But at that time it’s safe to say I was in it for the trifecta of laziness, a girl, and some compliments.
If it weren’t for the white haired old lady, I might have gotten away with it.
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Before we broke out into the group with Mim’s parents, all the classes would gather to sing those songs — the ones that introduce you to big themes that you never really doubt as a kid.
We sang “Jesus loves the little children” and I got saturated with the idea that God is good and loving.
We sang “Father Abraham had many sons” and I got initiated into the notion that God had been up to something intentional for a very long time.
We sang “The horse and rider fell into the sea” and I got steeped with the sense that God is a just protector who does not abandon His children.
The lady who led the singing was the white haired great-grandma flavor of old.
In between the songs, she would tell us the basics of the faith — the things C.S. Lewis calls “Mere Christianity“.
She said that we had all shaken a fuck-you-fist at God when we did things that were wrong (my paraphrase), and in that we were at an epic impasse with this holy just Creator.
This was news to me because I thought I was only shaking a fuck-you-fist at my brother and my parents when they acted like idiots.
Was this grey haired old lady actually calling out as arrogance something that was merely an observation of the obvious?
How could I be the one on the wrong side of the equation? I was the good son. The one who went to church. The one with straight A’s. The one with all the cub scout badges.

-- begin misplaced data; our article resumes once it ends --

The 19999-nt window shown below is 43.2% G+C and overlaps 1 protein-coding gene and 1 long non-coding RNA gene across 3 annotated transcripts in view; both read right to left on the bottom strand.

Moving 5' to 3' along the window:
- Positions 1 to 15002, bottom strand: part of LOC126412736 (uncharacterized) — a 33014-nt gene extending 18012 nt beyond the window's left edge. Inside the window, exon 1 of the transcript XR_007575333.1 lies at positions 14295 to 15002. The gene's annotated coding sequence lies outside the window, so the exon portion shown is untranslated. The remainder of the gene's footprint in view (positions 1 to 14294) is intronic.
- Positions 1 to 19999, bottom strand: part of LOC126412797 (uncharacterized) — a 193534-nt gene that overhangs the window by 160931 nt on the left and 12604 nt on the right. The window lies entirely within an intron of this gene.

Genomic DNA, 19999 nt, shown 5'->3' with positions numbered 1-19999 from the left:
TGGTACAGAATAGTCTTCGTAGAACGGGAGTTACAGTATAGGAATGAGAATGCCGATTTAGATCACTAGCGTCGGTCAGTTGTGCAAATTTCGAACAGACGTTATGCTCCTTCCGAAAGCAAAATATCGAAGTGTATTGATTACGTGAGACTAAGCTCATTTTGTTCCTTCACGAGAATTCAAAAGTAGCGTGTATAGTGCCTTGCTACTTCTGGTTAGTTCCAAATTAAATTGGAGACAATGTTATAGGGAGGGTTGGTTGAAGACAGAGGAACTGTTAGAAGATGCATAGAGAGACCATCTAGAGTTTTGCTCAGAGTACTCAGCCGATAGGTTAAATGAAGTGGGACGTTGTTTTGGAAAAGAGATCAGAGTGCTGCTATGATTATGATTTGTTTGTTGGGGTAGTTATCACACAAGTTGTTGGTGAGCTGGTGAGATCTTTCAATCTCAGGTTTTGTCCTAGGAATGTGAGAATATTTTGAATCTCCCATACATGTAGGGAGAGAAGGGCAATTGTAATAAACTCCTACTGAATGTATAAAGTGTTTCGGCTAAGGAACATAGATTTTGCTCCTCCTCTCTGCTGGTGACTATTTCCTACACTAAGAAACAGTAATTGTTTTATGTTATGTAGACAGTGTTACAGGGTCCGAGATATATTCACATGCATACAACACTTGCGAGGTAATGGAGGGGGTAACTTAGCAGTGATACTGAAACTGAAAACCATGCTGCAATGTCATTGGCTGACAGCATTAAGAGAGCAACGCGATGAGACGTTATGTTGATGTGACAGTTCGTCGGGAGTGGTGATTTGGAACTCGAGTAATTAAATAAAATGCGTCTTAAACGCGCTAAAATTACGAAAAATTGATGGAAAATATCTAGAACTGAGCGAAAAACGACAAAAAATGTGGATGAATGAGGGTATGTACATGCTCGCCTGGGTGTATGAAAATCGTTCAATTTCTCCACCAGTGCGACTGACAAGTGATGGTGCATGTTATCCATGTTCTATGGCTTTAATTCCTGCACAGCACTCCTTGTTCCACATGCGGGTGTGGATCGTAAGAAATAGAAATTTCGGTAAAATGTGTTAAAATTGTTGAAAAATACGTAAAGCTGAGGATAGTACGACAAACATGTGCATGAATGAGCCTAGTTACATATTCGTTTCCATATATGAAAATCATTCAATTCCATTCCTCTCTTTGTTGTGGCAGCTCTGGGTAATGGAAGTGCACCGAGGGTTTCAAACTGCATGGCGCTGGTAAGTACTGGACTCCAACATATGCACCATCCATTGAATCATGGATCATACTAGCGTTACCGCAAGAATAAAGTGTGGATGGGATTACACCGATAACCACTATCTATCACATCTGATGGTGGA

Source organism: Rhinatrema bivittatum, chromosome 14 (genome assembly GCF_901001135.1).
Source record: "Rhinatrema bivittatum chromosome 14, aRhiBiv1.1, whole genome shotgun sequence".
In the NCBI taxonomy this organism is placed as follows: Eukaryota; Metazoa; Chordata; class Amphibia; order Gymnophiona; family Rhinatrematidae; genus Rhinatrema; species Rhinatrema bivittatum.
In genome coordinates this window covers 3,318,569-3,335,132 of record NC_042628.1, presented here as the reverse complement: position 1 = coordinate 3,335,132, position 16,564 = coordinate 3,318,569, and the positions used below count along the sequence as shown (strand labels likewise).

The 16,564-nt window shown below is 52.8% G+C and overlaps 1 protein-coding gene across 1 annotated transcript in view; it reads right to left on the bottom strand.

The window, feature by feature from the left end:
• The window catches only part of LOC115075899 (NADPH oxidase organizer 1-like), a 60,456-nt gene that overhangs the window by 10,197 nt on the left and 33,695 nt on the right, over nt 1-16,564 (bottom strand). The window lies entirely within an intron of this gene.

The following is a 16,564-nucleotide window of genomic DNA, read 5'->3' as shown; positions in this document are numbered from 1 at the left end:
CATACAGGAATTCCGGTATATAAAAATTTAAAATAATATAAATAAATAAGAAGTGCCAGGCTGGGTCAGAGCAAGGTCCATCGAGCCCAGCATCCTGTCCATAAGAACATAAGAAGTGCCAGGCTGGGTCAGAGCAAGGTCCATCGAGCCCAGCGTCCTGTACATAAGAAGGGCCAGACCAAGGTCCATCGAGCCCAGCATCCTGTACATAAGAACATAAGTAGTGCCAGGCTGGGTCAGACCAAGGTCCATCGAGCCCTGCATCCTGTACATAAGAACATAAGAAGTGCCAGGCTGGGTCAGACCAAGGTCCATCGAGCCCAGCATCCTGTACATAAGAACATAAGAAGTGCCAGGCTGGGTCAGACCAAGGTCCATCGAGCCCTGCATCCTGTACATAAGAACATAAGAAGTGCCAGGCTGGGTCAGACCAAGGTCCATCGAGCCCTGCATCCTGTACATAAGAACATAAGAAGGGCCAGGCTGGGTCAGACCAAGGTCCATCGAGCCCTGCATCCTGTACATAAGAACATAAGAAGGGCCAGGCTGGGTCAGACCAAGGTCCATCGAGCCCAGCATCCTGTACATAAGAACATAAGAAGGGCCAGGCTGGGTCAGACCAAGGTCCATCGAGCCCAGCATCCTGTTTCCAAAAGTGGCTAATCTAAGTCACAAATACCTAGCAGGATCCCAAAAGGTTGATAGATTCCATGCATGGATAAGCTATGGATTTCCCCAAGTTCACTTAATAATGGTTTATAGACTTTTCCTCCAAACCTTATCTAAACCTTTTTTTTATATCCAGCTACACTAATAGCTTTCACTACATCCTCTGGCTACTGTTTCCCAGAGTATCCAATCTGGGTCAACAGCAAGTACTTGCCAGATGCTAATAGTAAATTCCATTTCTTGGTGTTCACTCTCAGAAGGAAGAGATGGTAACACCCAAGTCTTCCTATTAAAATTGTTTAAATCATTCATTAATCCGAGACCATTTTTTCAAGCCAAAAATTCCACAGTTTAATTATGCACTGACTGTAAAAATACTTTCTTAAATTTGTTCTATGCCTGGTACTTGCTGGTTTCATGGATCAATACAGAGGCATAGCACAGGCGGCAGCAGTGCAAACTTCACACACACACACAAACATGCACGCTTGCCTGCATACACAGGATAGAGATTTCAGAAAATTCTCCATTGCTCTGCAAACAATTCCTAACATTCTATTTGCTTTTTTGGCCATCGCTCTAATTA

But the story did not stop there.
The grey haired piano playing gramma told us about how Jesus died on a cross and rose from the dead to pay the debt owed to God for our rebellion.
She told of Jesus as a great rescuer who had come to save us from ourselves (and not primarily from external forces or others).
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Over the course of about 6 months in 1978 I was an eight year old who wrestled these angels.
As we built up to Christmas, I began asking more questions of my family — why we celebrated Christmas when we didn’t really believe in this Jesus as rescuer.
That was the first time I remember asking my dad questions he had no real answer for.
But it was obvious to me that something had happened millennia before that had caused entire cultures to orient themesleves to the events in question.
If the baby Jesus was able to stock my shelves with this many Star Wars toys, there was definitely something afoot at the root of the story.
These are the connections an eight year old makes. These are the pattern recognitions of a light saber obsessed boy.
So on Christmas Eve, having just turned nine, I remember praying something along these lines…
“God, I’m not sure how all of this fits together, but I figure that if a world who does not really acknowledge you gets as worked up as Americans do at Christmas, then there may actually be something to this King of the Universe deal.”
“So I figure I’ll hedge my bets and ask you to be my Lord.”
“Good night. I’ll see you in the morning amidst the wrapping paper.”
More soon about that puzzling middle.
Much love –